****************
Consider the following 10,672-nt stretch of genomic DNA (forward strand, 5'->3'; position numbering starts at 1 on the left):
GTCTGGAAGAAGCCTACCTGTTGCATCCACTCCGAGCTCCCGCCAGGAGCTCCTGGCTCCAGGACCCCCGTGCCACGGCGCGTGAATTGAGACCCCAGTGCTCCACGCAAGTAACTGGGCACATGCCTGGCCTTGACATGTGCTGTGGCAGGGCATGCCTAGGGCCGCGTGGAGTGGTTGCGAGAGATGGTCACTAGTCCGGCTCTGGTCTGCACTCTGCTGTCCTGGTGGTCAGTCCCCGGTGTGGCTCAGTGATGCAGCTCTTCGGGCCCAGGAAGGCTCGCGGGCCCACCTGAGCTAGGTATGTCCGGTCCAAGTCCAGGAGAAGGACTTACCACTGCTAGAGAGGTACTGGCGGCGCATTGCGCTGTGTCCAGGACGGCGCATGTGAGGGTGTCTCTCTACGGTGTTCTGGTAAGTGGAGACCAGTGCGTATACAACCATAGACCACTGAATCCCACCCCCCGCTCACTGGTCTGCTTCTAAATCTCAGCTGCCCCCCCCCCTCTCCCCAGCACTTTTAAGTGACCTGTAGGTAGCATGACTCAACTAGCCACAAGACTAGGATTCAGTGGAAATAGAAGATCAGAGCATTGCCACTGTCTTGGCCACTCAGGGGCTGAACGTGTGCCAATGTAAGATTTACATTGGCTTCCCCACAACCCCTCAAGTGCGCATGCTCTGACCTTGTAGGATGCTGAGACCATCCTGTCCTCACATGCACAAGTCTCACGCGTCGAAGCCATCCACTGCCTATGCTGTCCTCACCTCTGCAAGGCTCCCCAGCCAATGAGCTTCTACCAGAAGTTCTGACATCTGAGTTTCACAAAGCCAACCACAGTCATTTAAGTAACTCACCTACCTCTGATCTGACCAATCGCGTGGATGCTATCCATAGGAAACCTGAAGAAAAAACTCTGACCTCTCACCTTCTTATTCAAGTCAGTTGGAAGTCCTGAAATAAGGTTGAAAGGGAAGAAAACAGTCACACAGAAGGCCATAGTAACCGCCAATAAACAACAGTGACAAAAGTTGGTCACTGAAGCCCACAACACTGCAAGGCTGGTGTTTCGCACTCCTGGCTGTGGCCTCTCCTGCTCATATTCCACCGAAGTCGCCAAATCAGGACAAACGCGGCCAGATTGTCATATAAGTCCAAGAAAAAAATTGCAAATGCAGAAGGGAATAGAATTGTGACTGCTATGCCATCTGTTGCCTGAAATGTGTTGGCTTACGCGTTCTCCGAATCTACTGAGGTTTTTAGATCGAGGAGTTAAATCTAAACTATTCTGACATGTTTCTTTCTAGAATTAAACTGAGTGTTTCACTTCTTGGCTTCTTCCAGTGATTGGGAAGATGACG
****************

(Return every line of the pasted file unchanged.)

Consider the following 10,672-nt stretch of genomic DNA (forward strand, 5'->3'; position numbering starts at 1 on the left):
GTCTGGAAGAAGCCTACCTGTTGCATCCACTCCGAGCTCCCGCCAGGAGCTCCTGGCTCCAGGACCCCCGTGCCACGGCGCGTGAATTGAGACCCCAGTGCTCCACGCAAGTAACTGGGCACATGCCTGGCCTTGACATGTGCTGTGGCAGGGCATGCCTAGGGCCGCGTGGAGTGGTTGCGAGAGATGGTCACTAGTCCGGCTCTGGTCTGCACTCTGCTGTCCTGGTGGTCAGTCCCCGGTGTGGCTCAGTGATGCAGCTCTTCGGGCCCAGGAAGGCTCGCGGGCCCACCTGAGCTAGGTATGTCCGGTCCAAGTCCAGGAGAAGGACTTACCACTGCTAGAGAGGTACTGGCGGCGCATTGCGCTGTGTCCAGGACGGCGCATGTGAGGGTGTCTCTCTACGGTGTTCTGGTAAGTGGAGACCAGTGCGTATACAACCATAGACCACTGAATCCCACCCCCCGCTCACTGGTCTGCTTCTAAATCTCAGCTGCCCCCCCCCCTCTCCCCAGCACTTTTAAGTGACCTGTAGGTAGCATGACTCAACTAGCCACAAGACTAGGATTCAGTGGAAATAGAAGATCAGAGCATTGCCACTGTCTTGGCCACTCAGGGGCTGAACGTGTGCCAATGTAAGATTTACATTGGCTTCCCCACAACCCCTCAAGTGCGCATGCTCTGACCTTGTAGGATGCTGAGACCATCCTGTCCTCACATGCACAAGTCTCACGCGTCGAAGCCATCCACTGCCTATGCTGTCCTCACCTCTGCAAGGCTCCCCAGCCAATGAGCTTCTACCAGAAGTTCTGACATCTGAGTTTCACAAAGCCAACCACAGTCATTTAAGTAACTCACCTACCTCTGATCTGACCAATCGCGTGGATGCTATCCATAGGAAACCTGAAGAAAAAACTCTGACCTCTCACCTTCTTATTCAAGTCAGTTGGAAGTCCTGAAATAAGGTTGAAAGGGAAGAAAACAGTCACACAGAAGGCCATAGTAACCGCCAATAAACAACAGTGACAAAAGTTGGTCACTGAAGCCCACAACACTGCAAGGCTGGTGTTTCGCACTCCTGGCTGTGGCCTCTCCTGCTCATATTCCACCGAAGTCGCCAAATCAGGACAAACGCGGCCAGATTGTCATATAAGTCCAAGAAAAAAATTGCAAATGCAGAAGGGAATAGAATTGTGACTGCTATGCCATCTGTTGCCTGAAATGTGTTGGCTTACGCGTTCTCCGAATCTACTGAGGTTTTTAGATCGAGGAGTTAAATCTAAACTATTCTGACATGTTTCTTTCTAGAATTAAACTGAGTGTTTCACTTCTTGGCTTCTTCCAGTGATTGGGAAGATGACG